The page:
[ANN] The Book Of Ruby - Free eBook

As some of you may know, a couple of years ago, I wrote a free Ruby
eBook called The Little Book Of Ruby. This has been downloaded many tens
of thousands of times in English and an unknown number of times in
translation. The Little Book Of Ruby is a short (10 chapter, 87 page)
eBook that covers the fundamentals of Ruby programming

The Little Book now has a big brother called simply The Book Of Ruby.
This will eventually run to over 400 pages in 20 chapters and it goes
into considerable depth - covering both the well-known and the not
so-well-known features of the Ruby language. The Book Of Ruby will be
published online one chapter at a time in PDF format. Each chapter will
come with lots of ready-to-run sample programs.

The first chapter went online today. The remaining 19 chapters will be
put online over the next few months. Oh, it’s free, by the way :wink:

Download chapter One (and sample code):
http://www.sapphiresteel.com/The-Book-Of-Ruby

Also, The Little Book Of Ruby:
http://www.sapphiresteel.com/The-Little-Book-Of-Ruby

More info:
http://www.sapphiresteel.com/The-Book-Of-Ruby-free-in-depth

best wishes
Huw C.

SapphireSteel Software
Ruby and Rails In Visual Studio
http://www.sapphiresteel.com

This will eventually run to over 400 pages in 20 chapters and it goes
into considerable depth - covering both the well-known and the not
so-well-known features of the Ruby language.

I wouldn’t consider myself as an expert at all (even though I have spent
a lot of time with ruby), but my question is:

Do you think that the book is useful to intermediate rubyistas as well?

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Marc H. wrote:
|> This will eventually run to over 400 pages in 20 chapters and it goes
|> into considerable depth - covering both the well-known and the not
|> so-well-known features of the Ruby language.
|
| I wouldn’t consider myself as an expert at all (even though I have spent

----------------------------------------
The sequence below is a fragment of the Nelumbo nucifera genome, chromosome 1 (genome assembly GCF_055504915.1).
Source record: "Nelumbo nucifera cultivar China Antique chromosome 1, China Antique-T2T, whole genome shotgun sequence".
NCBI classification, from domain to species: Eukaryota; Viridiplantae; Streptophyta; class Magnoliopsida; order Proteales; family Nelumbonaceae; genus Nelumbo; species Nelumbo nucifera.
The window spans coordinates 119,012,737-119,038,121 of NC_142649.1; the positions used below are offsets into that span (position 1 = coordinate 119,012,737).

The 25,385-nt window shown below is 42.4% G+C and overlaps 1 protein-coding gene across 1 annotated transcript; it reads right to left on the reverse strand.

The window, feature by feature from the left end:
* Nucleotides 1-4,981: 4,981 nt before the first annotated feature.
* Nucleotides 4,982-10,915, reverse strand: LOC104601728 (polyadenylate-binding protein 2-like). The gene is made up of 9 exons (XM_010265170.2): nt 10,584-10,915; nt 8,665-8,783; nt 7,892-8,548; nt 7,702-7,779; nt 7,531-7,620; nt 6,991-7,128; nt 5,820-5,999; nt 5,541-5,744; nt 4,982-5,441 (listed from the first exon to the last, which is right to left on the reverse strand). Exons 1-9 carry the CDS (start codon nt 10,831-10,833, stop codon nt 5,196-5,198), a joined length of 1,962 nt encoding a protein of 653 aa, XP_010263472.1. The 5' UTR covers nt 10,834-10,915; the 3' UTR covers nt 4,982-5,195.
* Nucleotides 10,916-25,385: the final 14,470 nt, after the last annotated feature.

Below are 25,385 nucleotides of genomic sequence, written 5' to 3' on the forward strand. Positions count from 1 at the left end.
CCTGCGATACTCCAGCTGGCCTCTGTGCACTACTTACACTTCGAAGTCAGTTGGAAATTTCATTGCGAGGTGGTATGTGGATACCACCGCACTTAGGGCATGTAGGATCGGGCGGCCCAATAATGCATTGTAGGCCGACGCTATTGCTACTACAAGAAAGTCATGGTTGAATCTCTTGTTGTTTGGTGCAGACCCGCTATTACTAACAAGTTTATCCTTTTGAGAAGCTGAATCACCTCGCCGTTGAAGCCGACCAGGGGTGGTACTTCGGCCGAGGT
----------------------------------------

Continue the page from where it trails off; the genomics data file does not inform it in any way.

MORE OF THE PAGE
| a lot of time with ruby), but my question is:
|
| Do you think that the book is useful to intermediate rubyistas as well?

Rubyists, please. Or Jewel Cutters if you are into obscure stuff. No
snakes on a plane here. :stuck_out_tongue:

Anyway:

If the book goes as much in depth as Huw promises, I certainly think
it’ll be useful for intermediates like you and me, too, especially if it
diverges from the well trodden path we usually take.

'sides: It’s free, so taking a look won’t hurt, and only cost you time.
:wink:

I certainly plan on doing that once I have the time.


Phillip G.
Twitter: twitter.com/cynicalryan
Blog: http://justarubyist.blogspot.com

Use the fundamental control flow constructs.
~ - The Elements of Programming Style (Kernighan & Plaugher)
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Just to clarify the ‘level’… while it starts right at the beginning
(‘hello world’), The Book Of Ruby moves fairly rapidly onto topics that
could be categorized as ‘intermediate to advanced’. Also, from chapter 2
onwards, each chapter comes with a section called ‘Digging Deeper’. In
this section I will often go into some of the more arcane reaches of
Ruby - things that even fairly experienced Ruby programmers may not know
about. The only reason I know about some of these is that we have had
to provide deep support for Ruby in our IDE, and that means that we have
had to deal with all kinds of ‘special cases’ in order to get our
Intellisense, debugging etc. to work correctly and reliably. As a
consequence, I have spent a lot of time exploring the ‘outer reaches’ of
Ruby.

The book will cover all the main subject areas: OOP, blocks, mixins,
regex, exception handling, singletons, threads, loops and iterators,
scoping, IO, dynamic (meta)programming etc. etc.

If anyone has any questions or wants to open up the discussion on
specific subjects, please feel free either to comment on the blog or to
join the forum and start threads in the Ruby section:
http://sapphiresteel.com/forum/

best wishes
Huw

SapphireSteel Software
Ruby and Rails In Visual Studio
http://www.sapphiresteel.com

This forum is not affiliated to the Ruby language, Ruby on Rails framework, nor any Ruby applications discussed here.

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